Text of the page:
- CAPE
Convective Available Potential Energy：Convective Available Potential Energy, a characterization parameter of convection potential and the greater value is more conducive to the convective weather. CAPE is a measure of instability through the depth of the atmosphere, and is related to updraft strength in thunderstorms. Generally, forecasters refer to "weak instability" (CAPE less than 1000 Jkg-1), "moderate instability" (CAPE from 1000-2500 Jkg-1), "strong instability" (CAPE from 2500-4000 Jkg-1), and "extreme instability" (CAPE greater than 4000 Jkg-1).Where is the height of the level of free convection and is the height of the equilibrium level(neutral buoyancy), where is the virtual temperature of the specific parcel, where is the virtual temperature of the environment, and where is the acceleration due to gravity.

- Wind shear
0-6km vertical shear：The surface to 6 km above ground level change in wind. Thunderstorms tend to become more organized and persistent as vertical shear increases, while supercells are commonly associated with vertical shear values of 20-35 m/s and greater through this depth.Calculation formula:Where is the wind of 6 km above ground level and is the surface wind.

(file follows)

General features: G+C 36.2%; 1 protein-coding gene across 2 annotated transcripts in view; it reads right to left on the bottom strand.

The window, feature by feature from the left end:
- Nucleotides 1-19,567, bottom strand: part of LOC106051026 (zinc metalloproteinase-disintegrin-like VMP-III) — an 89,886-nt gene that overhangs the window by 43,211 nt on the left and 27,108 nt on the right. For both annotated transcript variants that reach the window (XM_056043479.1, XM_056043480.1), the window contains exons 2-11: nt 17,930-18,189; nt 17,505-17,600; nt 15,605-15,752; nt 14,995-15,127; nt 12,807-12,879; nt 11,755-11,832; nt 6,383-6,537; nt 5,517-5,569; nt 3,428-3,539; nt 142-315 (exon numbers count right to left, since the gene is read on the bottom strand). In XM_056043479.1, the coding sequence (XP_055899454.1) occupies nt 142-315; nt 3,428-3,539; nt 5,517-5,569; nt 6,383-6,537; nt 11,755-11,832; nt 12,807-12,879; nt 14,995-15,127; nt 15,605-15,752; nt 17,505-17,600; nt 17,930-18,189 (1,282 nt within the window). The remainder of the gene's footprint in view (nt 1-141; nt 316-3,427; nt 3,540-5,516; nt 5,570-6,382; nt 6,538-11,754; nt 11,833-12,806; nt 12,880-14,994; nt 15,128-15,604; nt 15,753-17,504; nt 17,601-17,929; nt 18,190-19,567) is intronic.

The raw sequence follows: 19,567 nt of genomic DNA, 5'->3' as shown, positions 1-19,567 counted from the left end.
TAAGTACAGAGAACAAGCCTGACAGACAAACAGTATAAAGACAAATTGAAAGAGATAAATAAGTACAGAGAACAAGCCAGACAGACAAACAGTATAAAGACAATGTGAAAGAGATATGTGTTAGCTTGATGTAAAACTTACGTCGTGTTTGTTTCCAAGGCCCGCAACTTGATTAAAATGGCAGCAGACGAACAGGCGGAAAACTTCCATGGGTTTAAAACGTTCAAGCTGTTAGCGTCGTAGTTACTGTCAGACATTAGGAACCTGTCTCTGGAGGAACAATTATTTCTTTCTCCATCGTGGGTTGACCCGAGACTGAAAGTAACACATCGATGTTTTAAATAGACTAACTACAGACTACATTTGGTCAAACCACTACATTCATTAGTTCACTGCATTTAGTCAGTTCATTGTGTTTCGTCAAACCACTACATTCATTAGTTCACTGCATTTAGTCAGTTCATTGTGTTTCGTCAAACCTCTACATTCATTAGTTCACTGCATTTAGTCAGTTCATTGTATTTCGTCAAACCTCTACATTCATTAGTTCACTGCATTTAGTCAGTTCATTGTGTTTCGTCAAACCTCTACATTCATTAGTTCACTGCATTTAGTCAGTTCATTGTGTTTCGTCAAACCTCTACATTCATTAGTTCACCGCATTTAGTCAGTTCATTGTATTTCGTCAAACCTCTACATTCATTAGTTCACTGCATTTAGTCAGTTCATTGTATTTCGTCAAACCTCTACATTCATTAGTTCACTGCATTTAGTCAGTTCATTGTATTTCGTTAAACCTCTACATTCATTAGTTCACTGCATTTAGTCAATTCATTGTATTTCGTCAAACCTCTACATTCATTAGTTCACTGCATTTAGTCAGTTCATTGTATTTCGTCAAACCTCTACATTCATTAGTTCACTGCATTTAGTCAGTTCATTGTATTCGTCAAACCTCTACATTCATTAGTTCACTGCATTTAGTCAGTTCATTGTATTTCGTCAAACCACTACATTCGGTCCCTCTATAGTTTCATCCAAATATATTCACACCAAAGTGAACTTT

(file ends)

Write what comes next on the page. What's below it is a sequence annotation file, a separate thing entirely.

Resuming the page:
- PWAT
Total Precipitable Water: a water vapor related parameter indicating hourly rainfall intensities. The numbers represent inches of water as mentioned above for a geographical location. Generally, the greater the value of pwat, the stronger for rainfall intensities.

- DCAPE
Downdraft CAPE：DCAPE can be used to estimate the potential strength of rain-cooled downdrafts with thunderstorms convection, and is similar to CAPE. Larger DCAPE values are associated with stronger downdrafts. Generally, forecasters refer to " not conducive to strong wind" (DCAPE less than -500 Jkg-1), " conducive to strong wind" (DCAPE from -500-(-2000)Jkg-1), " very conducive to strong wind" (DCAPE greater than2000 Jkg-1). Certainly, it is effective only in the area where strong convective happens.